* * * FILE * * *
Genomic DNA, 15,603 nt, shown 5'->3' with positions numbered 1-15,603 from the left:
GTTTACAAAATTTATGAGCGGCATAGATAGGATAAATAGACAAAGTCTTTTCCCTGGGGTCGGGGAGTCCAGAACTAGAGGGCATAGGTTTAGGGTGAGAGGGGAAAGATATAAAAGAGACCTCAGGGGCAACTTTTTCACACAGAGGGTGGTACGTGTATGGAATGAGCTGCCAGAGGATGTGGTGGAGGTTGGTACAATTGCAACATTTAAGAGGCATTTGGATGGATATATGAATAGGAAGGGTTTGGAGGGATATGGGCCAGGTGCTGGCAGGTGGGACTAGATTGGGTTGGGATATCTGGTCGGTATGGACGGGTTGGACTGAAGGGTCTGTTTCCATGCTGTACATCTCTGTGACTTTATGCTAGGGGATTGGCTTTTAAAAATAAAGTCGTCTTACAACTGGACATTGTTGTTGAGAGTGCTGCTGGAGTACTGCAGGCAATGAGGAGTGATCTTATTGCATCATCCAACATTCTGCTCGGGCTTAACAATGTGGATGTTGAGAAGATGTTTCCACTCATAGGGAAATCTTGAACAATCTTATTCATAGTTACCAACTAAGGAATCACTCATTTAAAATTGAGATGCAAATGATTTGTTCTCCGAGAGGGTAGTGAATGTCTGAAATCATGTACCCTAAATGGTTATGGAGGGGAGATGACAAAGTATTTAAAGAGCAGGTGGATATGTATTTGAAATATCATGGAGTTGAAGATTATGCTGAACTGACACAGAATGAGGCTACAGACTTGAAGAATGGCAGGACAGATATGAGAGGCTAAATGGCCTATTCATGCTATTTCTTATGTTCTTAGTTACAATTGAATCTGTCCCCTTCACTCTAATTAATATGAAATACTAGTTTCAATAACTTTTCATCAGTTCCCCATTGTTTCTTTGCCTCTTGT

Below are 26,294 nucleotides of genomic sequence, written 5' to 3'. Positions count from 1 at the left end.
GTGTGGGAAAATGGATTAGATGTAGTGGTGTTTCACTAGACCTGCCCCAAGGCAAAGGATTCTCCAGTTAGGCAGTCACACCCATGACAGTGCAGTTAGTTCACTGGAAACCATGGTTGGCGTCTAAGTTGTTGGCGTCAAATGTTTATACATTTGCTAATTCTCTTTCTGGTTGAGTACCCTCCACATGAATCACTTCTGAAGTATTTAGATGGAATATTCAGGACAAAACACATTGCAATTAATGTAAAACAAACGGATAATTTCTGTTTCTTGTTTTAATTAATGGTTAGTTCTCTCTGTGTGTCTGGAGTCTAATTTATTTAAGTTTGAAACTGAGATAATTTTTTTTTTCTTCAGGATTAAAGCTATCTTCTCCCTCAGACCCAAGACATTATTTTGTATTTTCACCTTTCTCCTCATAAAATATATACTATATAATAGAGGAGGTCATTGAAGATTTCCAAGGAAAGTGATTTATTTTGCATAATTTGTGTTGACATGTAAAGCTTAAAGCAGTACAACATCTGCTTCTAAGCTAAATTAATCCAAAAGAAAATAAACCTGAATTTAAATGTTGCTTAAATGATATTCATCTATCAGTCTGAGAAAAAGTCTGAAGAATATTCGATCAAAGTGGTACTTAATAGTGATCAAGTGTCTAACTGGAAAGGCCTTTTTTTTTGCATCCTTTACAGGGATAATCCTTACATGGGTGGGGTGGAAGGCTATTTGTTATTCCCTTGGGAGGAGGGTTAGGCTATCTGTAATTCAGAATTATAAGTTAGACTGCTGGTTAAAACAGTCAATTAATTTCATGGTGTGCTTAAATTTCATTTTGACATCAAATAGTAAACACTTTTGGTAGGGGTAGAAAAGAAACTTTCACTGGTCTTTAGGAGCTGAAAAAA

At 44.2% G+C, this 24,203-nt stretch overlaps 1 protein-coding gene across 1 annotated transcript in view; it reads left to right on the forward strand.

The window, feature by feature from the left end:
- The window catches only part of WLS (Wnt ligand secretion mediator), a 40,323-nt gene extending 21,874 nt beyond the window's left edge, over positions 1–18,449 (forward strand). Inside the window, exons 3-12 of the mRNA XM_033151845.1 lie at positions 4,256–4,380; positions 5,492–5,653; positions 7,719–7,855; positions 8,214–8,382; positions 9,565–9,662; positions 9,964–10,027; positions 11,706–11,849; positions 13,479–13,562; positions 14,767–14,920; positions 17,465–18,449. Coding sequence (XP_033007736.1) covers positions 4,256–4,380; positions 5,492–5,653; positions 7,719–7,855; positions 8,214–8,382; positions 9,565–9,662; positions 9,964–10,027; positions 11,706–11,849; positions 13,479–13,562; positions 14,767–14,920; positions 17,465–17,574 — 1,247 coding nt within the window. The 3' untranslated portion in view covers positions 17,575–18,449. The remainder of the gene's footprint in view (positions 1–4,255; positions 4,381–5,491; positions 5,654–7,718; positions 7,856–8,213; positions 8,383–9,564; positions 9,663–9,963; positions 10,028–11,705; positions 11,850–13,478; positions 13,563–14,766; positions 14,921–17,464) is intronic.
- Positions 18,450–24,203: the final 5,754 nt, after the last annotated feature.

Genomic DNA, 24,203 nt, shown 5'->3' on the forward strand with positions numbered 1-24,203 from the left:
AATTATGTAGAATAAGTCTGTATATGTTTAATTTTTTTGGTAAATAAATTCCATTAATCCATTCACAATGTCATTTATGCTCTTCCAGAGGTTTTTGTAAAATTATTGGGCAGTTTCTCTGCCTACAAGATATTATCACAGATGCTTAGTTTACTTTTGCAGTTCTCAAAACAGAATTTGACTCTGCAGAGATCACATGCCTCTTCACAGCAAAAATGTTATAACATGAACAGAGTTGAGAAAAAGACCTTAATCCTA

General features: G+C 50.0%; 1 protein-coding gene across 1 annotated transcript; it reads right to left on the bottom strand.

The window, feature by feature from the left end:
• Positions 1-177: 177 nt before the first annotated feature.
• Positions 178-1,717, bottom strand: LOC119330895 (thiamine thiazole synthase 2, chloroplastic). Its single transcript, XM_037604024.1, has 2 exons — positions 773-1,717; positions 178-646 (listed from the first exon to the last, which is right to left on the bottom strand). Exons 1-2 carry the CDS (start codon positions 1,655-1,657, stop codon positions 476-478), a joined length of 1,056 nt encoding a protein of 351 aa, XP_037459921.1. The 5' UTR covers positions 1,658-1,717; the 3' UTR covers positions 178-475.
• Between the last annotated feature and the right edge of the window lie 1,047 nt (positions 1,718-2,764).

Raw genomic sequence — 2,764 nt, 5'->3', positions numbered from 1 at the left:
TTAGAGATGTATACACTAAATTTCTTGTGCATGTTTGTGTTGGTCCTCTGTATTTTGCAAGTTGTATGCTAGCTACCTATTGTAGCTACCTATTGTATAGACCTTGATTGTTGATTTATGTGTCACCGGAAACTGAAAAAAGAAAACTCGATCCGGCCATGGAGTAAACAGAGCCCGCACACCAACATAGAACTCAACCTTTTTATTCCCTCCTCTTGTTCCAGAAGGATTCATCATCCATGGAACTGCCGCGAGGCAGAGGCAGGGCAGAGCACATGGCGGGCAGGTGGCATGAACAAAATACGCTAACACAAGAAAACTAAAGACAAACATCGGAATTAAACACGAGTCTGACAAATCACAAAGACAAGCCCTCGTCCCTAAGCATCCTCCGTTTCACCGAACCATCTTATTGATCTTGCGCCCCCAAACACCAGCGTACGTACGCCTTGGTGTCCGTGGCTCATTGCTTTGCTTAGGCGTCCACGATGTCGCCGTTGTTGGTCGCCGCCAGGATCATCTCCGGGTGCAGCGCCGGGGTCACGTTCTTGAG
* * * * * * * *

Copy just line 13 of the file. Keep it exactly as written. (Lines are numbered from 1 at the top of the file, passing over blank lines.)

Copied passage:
• Positions 1-177: 177 nt before the first annotated feature.